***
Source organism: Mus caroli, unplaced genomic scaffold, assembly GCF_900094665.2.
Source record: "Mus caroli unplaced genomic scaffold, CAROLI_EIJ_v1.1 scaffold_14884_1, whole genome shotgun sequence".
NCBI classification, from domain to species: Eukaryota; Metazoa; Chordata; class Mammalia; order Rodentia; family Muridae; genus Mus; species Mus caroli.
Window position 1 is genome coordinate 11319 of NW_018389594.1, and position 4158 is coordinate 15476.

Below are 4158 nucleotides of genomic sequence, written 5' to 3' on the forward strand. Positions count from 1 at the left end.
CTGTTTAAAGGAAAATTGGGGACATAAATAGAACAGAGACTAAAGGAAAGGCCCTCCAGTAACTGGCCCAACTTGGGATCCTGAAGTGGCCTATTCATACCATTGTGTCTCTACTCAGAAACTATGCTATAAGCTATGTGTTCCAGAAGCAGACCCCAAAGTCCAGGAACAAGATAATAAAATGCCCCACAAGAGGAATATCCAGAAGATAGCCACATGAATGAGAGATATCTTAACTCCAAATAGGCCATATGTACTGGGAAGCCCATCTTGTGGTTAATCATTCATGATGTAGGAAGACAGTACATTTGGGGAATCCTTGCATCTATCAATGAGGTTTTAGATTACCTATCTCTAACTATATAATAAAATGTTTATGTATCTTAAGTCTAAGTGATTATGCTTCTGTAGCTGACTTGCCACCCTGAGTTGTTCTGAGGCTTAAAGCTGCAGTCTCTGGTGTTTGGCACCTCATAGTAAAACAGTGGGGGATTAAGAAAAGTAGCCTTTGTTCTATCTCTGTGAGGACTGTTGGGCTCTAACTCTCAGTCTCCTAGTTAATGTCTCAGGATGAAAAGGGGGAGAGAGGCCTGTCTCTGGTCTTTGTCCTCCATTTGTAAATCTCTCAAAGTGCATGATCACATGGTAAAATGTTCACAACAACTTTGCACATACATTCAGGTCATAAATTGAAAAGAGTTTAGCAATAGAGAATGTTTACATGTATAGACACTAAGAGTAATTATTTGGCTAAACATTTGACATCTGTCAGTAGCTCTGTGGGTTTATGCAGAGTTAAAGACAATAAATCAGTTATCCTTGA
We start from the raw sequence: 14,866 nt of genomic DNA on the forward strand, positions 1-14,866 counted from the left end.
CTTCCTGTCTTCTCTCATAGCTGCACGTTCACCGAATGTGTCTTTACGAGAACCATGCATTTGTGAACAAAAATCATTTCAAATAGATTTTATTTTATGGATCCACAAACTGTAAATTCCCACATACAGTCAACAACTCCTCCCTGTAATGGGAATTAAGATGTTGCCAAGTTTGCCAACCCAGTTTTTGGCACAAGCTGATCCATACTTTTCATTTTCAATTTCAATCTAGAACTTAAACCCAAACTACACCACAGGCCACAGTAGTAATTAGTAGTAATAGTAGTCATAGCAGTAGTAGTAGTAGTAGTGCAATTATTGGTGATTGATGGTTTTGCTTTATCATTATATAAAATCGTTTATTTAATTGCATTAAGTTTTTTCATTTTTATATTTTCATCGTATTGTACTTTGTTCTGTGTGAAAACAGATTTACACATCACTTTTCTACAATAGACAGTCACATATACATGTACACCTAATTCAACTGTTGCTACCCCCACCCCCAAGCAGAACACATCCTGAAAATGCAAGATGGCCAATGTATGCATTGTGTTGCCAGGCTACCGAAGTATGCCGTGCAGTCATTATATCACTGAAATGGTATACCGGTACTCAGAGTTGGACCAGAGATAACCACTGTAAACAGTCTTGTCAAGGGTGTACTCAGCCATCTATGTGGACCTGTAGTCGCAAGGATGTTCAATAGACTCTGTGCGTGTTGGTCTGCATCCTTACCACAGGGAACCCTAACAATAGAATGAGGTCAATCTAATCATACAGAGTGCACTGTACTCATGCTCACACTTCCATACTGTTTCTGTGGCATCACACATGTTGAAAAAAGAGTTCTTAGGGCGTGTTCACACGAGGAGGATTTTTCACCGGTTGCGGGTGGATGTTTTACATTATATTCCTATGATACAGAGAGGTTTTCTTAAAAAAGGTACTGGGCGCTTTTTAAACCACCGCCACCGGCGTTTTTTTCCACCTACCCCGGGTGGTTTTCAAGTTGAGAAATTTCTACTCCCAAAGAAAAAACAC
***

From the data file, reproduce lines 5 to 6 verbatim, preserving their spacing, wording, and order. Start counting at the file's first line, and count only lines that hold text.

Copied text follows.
Below are 4158 nucleotides of genomic sequence, written 5' to 3' on the forward strand. Positions count from 1 at the left end.
CTGTTTAAAGGAAAATTGGGGACATAAATAGAACAGAGACTAAAGGAAAGGCCCTCCAGTAACTGGCCCAACTTGGGATCCTGAAGTGGCCTATTCATACCATTGTGTCTCTACTCAGAAACTATGCTATAAGCTATGTGTTCCAGAAGCAGACCCCAAAGTCCAGGAACAAGATAATAAAATGCCCCACAAGAGGAATATCCAGAAGATAGCCACATGAATGAGAGATATCTTAACTCCAAATAGGCCATATGTACTGGGAAGCCCATCTTGTGGTTAATCATTCATGATGTAGGAAGACAGTACATTTGGGGAATCCTTGCATCTATCAATGAGGTTTTAGATTACCTATCTCTAACTATATAATAAAATGTTTATGTATCTTAAGTCTAAGTGATTATGCTTCTGTAGCTGACTTGCCACCCTGAGTTGTTCTGAGGCTTAAAGCTGCAGTCTCTGGTGTTTGGCACCTCATAGTAAAACAGTGGGGGATTAAGAAAAGTAGCCTTTGTTCTATCTCTGTGAGGACTGTTGGGCTCTAACTCTCAGTCTCCTAGTTAATGTCTCAGGATGAAAAGGGGGAGAGAGGCCTGTCTCTGGTCTTTGTCCTCCATTTGTAAATCTCTCAAAGTGCATGATCACATGGTAAAATGTTCACAACAACTTTGCACATACATTCAGGTCATAAATTGAAAAGAGTTTAGCAATAGAGAATGTTTACATGTATAGACACTAAGAGTAATTATTTGGCTAAACATTTGACATCTGTCAGTAGCTCTGTGGGTTTATGCAGAGTTAAAGACAATAAATCAGTTATCCTTGA